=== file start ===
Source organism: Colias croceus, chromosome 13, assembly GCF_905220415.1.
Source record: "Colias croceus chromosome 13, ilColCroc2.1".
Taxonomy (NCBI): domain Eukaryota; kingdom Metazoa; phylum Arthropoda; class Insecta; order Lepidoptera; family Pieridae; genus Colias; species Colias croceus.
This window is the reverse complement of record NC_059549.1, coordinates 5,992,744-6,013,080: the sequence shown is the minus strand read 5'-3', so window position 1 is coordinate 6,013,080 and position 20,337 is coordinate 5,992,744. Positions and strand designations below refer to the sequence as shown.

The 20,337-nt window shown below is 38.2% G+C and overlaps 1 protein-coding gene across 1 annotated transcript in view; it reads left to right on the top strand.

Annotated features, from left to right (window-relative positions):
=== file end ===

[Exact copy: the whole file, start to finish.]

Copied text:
Source organism: Colias croceus, chromosome 13, assembly GCF_905220415.1.
Source record: "Colias croceus chromosome 13, ilColCroc2.1".
Taxonomy (NCBI): domain Eukaryota; kingdom Metazoa; phylum Arthropoda; class Insecta; order Lepidoptera; family Pieridae; genus Colias; species Colias croceus.
This window is the reverse complement of record NC_059549.1, coordinates 5,992,744-6,013,080: the sequence shown is the minus strand read 5'-3', so window position 1 is coordinate 6,013,080 and position 20,337 is coordinate 5,992,744. Positions and strand designations below refer to the sequence as shown.

The 20,337-nt window shown below is 38.2% G+C and overlaps 1 protein-coding gene across 1 annotated transcript in view; it reads left to right on the top strand.

Annotated features, from left to right (window-relative positions):